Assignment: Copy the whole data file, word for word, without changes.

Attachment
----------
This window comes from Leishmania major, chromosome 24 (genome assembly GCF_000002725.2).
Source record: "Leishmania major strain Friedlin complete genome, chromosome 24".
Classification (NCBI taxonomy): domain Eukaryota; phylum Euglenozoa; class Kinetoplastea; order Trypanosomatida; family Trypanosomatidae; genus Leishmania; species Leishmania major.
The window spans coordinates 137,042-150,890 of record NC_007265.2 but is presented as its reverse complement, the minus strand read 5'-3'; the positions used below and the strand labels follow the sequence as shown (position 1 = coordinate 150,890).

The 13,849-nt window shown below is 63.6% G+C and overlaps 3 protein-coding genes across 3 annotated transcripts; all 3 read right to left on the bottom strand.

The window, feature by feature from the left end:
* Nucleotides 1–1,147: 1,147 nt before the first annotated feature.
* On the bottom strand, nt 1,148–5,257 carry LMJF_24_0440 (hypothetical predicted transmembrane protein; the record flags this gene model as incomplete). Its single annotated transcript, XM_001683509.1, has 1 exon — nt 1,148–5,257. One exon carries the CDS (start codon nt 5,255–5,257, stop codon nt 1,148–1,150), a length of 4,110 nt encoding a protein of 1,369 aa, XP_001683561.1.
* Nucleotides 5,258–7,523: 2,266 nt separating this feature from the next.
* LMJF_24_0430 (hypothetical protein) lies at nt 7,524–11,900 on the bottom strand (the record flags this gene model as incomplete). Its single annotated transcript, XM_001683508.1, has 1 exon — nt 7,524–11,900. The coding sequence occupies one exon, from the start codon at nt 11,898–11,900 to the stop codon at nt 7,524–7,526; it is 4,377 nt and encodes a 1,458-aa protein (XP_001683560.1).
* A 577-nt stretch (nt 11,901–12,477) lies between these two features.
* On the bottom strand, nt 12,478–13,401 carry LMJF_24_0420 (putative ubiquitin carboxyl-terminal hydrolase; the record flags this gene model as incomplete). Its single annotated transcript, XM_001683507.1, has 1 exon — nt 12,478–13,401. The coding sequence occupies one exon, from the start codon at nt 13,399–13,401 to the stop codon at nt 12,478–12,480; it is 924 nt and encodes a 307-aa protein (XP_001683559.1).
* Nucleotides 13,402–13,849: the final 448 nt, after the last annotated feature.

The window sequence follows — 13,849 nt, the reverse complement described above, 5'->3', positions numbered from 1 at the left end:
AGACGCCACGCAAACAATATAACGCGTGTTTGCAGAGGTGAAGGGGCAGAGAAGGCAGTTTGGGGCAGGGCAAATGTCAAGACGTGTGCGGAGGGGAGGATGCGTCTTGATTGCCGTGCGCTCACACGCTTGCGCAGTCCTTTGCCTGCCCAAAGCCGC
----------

This window comes from Leishmania major, chromosome 24 (genome assembly GCF_000002725.2).
Source record: "Leishmania major strain Friedlin complete genome, chromosome 24".
Classification (NCBI taxonomy): domain Eukaryota; phylum Euglenozoa; class Kinetoplastea; order Trypanosomatida; family Trypanosomatidae; genus Leishmania; species Leishmania major.
The window spans coordinates 137,042-150,890 of record NC_007265.2 but is presented as its reverse complement, the minus strand read 5'-3'; the positions used below and the strand labels follow the sequence as shown (position 1 = coordinate 150,890).

The 13,849-nt window shown below is 63.6% G+C and overlaps 3 protein-coding genes across 3 annotated transcripts; all 3 read right to left on the bottom strand.

The window, feature by feature from the left end:
* Nucleotides 1–1,147: 1,147 nt before the first annotated feature.
* On the bottom strand, nt 1,148–5,257 carry LMJF_24_0440 (hypothetical predicted transmembrane protein; the record flags this gene model as incomplete). Its single annotated transcript, XM_001683509.1, has 1 exon — nt 1,148–5,257. One exon carries the CDS (start codon nt 5,255–5,257, stop codon nt 1,148–1,150), a length of 4,110 nt encoding a protein of 1,369 aa, XP_001683561.1.
* Nucleotides 5,258–7,523: 2,266 nt separating this feature from the next.
* LMJF_24_0430 (hypothetical protein) lies at nt 7,524–11,900 on the bottom strand (the record flags this gene model as incomplete). Its single annotated transcript, XM_001683508.1, has 1 exon — nt 7,524–11,900. The coding sequence occupies one exon, from the start codon at nt 11,898–11,900 to the stop codon at nt 7,524–7,526; it is 4,377 nt and encodes a 1,458-aa protein (XP_001683560.1).
* A 577-nt stretch (nt 11,901–12,477) lies between these two features.
* On the bottom strand, nt 12,478–13,401 carry LMJF_24_0420 (putative ubiquitin carboxyl-terminal hydrolase; the record flags this gene model as incomplete). Its single annotated transcript, XM_001683507.1, has 1 exon — nt 12,478–13,401. The coding sequence occupies one exon, from the start codon at nt 13,399–13,401 to the stop codon at nt 12,478–12,480; it is 924 nt and encodes a 307-aa protein (XP_001683559.1).
* Nucleotides 13,402–13,849: the final 448 nt, after the last annotated feature.

The window sequence follows — 13,849 nt, the reverse complement described above, 5'->3', positions numbered from 1 at the left end:
AGACGCCACGCAAACAATATAACGCGTGTTTGCAGAGGTGAAGGGGCAGAGAAGGCAGTTTGGGGCAGGGCAAATGTCAAGACGTGTGCGGAGGGGAGGATGCGTCTTGATTGCCGTGCGCTCACACGCTTGCGCAGTCCTTTGCCTGCCCAAAGCCGC